Meet John - John Hickenlooper for U.S. Senate

Meet John

John's Story

Young John Hickenlooper

John Wright Hickenlooper was named for his father, who passed away when John was only eight years old but continues to have a lasting influence on John’s life.

My father told me if you can laugh at something, it can never beat you.

John Hickenlooper for U.S. Senate

John started out as a geologist, but after being laid off, he considered a variety of career options. Ultimately, he decided to open a restaurant in Lower Downtown, a then-neglected warehouse district in Denver. The result was Colorado’s first brewpub and a big hit. He started seven more small businesses and employed hundreds of Coloradans.

When the Denver Broncos planned to let a corporation remove the words “Mile High” from the Broncos’ new taxpayer-financed stadium, John led a grassroots campaign to keep the name. When he saw that he could bring people together, he decided to run for Mayor. In his first campaign (he’d never even run for student council!), John was elected Mayor of Denver in an unexpected landslide — even though he wasn’t a part of the political establishment. As Mayor, John worked to expand mass transit, reduce crime, tackle climate change, and improve educational opportunities for Denver students.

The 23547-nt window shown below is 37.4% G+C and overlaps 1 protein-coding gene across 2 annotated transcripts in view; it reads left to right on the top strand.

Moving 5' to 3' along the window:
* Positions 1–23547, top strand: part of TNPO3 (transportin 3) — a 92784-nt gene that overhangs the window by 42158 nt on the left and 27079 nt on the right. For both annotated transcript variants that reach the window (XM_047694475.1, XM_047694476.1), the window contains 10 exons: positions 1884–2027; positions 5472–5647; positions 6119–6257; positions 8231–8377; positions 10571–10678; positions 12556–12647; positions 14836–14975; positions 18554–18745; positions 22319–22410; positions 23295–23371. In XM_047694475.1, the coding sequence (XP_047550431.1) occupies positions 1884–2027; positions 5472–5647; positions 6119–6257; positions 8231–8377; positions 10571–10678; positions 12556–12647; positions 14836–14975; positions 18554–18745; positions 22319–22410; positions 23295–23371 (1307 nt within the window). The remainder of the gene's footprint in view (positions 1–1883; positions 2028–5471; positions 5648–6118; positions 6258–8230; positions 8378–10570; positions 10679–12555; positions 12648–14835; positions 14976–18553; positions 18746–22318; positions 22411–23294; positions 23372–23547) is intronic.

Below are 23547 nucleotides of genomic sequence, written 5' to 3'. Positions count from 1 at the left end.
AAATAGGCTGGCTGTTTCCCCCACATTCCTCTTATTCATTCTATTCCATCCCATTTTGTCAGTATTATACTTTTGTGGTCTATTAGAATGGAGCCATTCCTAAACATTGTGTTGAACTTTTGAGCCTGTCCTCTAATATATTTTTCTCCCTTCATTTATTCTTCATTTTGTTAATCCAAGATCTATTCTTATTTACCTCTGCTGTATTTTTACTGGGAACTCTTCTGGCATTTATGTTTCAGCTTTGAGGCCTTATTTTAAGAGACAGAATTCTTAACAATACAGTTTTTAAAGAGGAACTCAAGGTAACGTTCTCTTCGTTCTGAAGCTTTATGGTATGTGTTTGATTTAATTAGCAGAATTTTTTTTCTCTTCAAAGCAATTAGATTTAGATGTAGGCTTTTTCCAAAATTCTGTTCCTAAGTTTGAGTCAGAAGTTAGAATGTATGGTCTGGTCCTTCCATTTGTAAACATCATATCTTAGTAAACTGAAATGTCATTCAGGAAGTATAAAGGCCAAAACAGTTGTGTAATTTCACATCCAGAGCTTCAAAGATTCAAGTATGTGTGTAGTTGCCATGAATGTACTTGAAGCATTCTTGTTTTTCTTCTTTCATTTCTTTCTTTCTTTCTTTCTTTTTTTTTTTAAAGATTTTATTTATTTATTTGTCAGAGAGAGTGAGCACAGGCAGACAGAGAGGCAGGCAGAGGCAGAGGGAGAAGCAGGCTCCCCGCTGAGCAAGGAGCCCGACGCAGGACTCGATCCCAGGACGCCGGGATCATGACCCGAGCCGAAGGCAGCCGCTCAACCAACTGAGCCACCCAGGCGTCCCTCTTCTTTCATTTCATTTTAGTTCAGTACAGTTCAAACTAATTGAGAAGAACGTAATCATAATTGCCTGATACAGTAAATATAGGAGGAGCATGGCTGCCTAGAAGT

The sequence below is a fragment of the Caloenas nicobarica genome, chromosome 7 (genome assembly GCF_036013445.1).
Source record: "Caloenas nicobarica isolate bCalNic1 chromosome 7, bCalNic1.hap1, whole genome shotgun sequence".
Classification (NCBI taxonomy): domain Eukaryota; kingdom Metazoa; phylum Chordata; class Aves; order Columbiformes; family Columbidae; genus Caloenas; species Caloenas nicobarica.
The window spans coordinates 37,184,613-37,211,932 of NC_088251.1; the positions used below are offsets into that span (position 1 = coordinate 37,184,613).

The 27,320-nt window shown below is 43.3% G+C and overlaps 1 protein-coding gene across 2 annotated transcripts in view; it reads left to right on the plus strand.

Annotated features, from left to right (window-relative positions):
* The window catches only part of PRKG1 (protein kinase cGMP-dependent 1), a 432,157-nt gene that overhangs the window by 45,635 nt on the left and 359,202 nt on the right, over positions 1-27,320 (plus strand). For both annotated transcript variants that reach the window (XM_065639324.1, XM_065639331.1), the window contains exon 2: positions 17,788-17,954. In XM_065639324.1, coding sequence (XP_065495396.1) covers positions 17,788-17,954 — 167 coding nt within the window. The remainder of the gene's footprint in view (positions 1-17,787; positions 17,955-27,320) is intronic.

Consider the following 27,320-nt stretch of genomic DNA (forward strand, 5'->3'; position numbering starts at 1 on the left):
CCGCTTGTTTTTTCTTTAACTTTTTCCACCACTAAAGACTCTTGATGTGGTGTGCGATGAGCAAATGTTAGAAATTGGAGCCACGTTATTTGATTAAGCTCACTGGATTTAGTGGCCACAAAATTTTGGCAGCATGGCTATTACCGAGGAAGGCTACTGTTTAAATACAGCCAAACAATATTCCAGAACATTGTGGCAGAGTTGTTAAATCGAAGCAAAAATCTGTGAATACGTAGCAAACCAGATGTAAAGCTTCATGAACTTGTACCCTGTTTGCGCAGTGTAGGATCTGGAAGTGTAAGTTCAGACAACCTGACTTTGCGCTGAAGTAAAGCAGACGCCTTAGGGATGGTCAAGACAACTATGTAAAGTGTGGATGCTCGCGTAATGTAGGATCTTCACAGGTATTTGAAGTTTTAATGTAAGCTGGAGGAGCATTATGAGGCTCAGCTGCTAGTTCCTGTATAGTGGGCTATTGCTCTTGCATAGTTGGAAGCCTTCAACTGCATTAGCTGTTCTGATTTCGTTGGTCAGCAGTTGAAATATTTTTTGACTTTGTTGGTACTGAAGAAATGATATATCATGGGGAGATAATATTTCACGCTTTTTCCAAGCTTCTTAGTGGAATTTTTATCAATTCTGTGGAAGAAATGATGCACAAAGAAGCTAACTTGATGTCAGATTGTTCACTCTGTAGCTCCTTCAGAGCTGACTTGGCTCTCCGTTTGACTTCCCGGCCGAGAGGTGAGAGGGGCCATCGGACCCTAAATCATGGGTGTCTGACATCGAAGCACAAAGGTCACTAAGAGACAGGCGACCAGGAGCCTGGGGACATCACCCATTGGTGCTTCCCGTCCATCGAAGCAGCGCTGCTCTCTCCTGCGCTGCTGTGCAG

In 2010, John ran for Governor and helped to move Colorado from ranking 40th in job creation to leading by example as the number one economy in the nation. John brought people together across the aisle and across the state to get things done, from passing pioneering anti-pollution climate change measures and landmark gun safety laws to expanding Medicaid to nearly 400,000 Coloradans.

John Hickenlooper for U.S. Senate

Now, John is running for Senate to make Washington work for Coloradans. Just like he’s done throughout his career, he will use his independent perspective to bring people together to get things done — from lowering health care and prescription drug costs to keeping our families safe from gun violence, as well as protecting the state’s public lands while combating climate change.